Almost every day I kindly interrupt a conversation and ask: “what’s the problem?” The conversation could be about a drywall situation in a new house, dealing with an unruly child, a banking problem or, bringing it to our fundraising world, how to manage a major donor.
I was in a board meeting recently where one person was going on and on about process, the basis for the argument, the underlying values, and a host of other relevant but unnecessary details. But he was missing the fact that the audience had not quite grasped what the problem or situation was. So I carefully interrupted and said: “So, what is the point you are getting at?” And the person stated the point, and everyone in the room noticeably sighed “ahhhhh” – you could tell that they got it.
It is so easy to get off the main point in major gifts: donors want to solve a problem. THAT is why they give. They also want some other things which Mark Phillips, CEO and Founder of Bullfrog (in the UK) has so brilliantly depicted in the graphic at the top of this blog (click here for a larger version of this graphic).
Left to our own devices, we will talk about ourselves, our process, how great we are, why we are different… and on and on, never realizing that the donor does not really care about all of that. They care about two fundamental things:
- That their giving is making a difference – that they are helping to solve a real problem.
- How they are being treated – this is all about respect, care, and treating a donor as a partner in solving the problem, rather than treating them as a source of cash.
Tomorrow is Thanksgiving in the United States – a holiday when most folks, in addition to eating a ton of turkey and an assortment of pies, pause and take measure of how blessed and thankful they are for all the good in their lives.
Believe me when I say that you and your organization will be present in your donor’s thoughts tomorrow. Here’s why. If you have uncovered the donor’s interests and passions and are faithfully and energetically serving the donor to fulfill them through your organization, you are creating a situation where the donor is actively working out what they want to do in our hurting world through you. And because they hold that problem-solving activity so close to their hearts, they will be thankful for the good that is happening because of you.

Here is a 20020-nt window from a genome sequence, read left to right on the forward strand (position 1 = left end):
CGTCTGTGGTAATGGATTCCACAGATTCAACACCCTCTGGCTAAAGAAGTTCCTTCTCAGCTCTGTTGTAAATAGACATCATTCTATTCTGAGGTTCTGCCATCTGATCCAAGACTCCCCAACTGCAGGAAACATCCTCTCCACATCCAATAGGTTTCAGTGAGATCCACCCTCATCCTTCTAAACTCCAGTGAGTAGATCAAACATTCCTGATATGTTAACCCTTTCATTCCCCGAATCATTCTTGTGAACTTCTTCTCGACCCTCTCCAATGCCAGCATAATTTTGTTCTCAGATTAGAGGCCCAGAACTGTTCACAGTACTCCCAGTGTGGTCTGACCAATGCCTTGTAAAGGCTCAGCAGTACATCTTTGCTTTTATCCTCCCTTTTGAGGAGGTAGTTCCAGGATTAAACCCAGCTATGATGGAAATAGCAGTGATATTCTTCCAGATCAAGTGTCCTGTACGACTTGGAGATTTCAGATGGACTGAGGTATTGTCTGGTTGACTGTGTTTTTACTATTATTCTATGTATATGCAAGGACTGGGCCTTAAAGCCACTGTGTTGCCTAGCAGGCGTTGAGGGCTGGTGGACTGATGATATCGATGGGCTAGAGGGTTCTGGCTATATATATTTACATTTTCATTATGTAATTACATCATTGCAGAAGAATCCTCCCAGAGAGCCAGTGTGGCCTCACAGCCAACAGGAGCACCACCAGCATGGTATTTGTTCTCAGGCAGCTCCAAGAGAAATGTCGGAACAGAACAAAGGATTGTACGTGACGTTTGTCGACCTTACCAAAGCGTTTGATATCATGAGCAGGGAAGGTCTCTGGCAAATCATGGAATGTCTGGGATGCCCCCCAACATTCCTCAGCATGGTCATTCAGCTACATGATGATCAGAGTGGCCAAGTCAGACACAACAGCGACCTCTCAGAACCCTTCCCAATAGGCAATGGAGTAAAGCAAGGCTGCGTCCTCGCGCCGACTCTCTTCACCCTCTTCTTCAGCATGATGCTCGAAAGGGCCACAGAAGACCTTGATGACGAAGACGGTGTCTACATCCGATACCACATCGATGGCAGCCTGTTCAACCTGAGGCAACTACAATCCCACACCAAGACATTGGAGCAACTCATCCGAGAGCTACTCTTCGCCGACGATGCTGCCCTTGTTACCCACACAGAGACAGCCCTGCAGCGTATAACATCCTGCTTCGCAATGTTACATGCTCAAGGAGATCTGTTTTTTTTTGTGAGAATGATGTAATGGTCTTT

It is an amazing thing. That is why Jeff and I love this work. It is so motivating to know that, as a result of what we do in major gifts, there are hundreds of thousands of donors around the world that are personally finding fulfillment by giving to what they care about.
And if you are a fundraising professional in any other part of the world (we have a lot of readers outside of the USA), all of this is true for you as well. While you may not celebrate Thanksgiving in your country, your donors, properly treated, are continually thankful for what they are able to accomplish through their giving.
Please do two things with this information:
- Give yourself a gift of appreciation for the good you have done in each of your donors’ lives. Because of you, a donor is finding true purpose and fulfillment in a very important area of her life – that of helping others.
- Audit all of your communication to be sure that your messaging is about what the donor cares about. Remember that we, the insiders, will always default to what we care about: budgets, process, reputation, etc. Donors do not care about that. They just want to know that their giving has actually done some good and made a difference.
I would print out these two actions and post them near your computer, so you are reminded daily to focus on what is important in your work.